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ERIC Number: EJ983895
Record Type: Journal
Publication Date: 2012
Pages: 6
Abstractor: ERIC
ISBN: N/A
ISSN: ISSN-0002-4805
Children's Gendered Drawings of Play Behaviours
Akseer, Tabasum; Lao, Mary Grace; Bosacki, Sandra
Alberta Journal of Educational Research, v58 n2 p300-305 Sum 2012
According to child psychologists, vital links exist between children's drawings and their emotional, social, and cognitive development. Previous research has explored the important relations between drawings and play in educational settings. Given the vast research that explores the ambiguous topic of children's play, according to Richer (1990), the concept of play can be translated into two categories: (1) physical or athletic play (e.g., soccer); or (2) non-physical or non-athletic play (e.g., reading). Richer also extends this framework to include: (1) competitive physical and athletic activities (e.g., competitive team sports such as tennis or more solitary activities such as golf); (2) co-operative physical activities (e.g., building a fort); or (3) autotelic or solitary physical activities (e.g., biking, solitary running). Gender-related findings regarding the content in children's play pictures suggests that some girls are more likely than boys to draw non-physical and co-operative activities, and to include written text. As previous research on children's (ages 6 to 9) drawings indicate, when children are asked to draw a picture of them at "play" they are more likely to draw pictures involving physical (i.e., autotelic, co-operative, or competitive) activity. Therefore, researchers do anticipate predominantly viewing drawings of physical activities. In terms of gender, past research suggests that compared to girls, boys are more likely to engage in aggressive games, while girls have been found to participate more often than boys in co-operative games. This gender-related difference in play has been shown to also be reflected in children's drawings of play, although few studies explore the subtypes of different kinds of play expressed by children's drawings. This study explores elementary school-aged children's expressions of themselves through drawings and stories of themselves within a play context. Also, given that children's sense of selves are strongly influenced by their view of themselves as a girl or a boy, this study explores how children's expressions of gender are represented in their drawings and descriptions of self and play. The results of the categorical coding of the drawings across both genders revealed that the majority of girls and boys indicated a preference for drawing pictures of physical types of play. Content analysis of the drawings revealed that 89.7% of boys (26/29 boys) and 82.5% of girls (33/40 girls) drew pictures of physical types of play (such as soccer, baseball, skipping). There was no statistically significant gender-related difference in terms of drawings of physical or non-physical activities.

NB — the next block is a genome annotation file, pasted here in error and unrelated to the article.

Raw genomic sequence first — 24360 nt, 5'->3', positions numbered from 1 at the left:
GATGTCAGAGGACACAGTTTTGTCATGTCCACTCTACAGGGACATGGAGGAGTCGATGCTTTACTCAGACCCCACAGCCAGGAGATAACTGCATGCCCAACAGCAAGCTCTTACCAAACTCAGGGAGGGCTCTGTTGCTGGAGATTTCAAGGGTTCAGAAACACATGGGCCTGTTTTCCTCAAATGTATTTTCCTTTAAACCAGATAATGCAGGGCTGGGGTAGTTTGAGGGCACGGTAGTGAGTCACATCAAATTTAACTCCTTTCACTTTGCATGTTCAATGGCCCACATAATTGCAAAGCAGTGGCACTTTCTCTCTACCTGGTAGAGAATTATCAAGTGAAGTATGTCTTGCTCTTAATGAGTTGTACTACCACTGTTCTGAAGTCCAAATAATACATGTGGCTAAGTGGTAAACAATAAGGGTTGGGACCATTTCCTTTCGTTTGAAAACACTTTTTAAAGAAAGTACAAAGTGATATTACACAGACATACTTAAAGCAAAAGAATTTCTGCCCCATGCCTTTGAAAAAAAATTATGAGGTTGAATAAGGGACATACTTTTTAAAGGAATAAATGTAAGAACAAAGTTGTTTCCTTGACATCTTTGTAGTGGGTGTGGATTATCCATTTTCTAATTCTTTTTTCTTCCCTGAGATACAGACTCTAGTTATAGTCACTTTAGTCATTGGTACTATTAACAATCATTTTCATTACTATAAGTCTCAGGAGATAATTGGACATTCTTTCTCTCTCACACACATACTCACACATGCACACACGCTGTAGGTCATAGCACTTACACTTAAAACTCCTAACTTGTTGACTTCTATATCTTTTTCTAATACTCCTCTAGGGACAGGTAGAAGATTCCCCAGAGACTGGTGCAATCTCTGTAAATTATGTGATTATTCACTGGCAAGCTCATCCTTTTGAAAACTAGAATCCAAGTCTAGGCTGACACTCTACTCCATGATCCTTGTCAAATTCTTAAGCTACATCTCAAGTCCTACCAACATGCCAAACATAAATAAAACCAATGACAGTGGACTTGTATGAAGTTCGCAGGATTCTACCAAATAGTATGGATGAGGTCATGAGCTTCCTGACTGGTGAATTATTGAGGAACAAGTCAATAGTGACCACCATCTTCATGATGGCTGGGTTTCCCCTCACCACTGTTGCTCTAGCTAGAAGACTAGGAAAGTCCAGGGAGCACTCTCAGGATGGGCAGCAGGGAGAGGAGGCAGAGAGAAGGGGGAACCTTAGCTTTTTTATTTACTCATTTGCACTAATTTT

University of Alberta, Faculty of Education. 845 Education Centre South, Edmonton, AB T6G 2G5, Canada. Tel: 780-492-7941; Fax: 780-492-0236; Web site: http://ajer.synergiesprairies.ca
Publication Type: Journal Articles; Reports - Research
Education Level: Elementary Education; Elementary Secondary Education
Audience: N/A
Language: English
Sponsor: N/A
Authoring Institution: N/A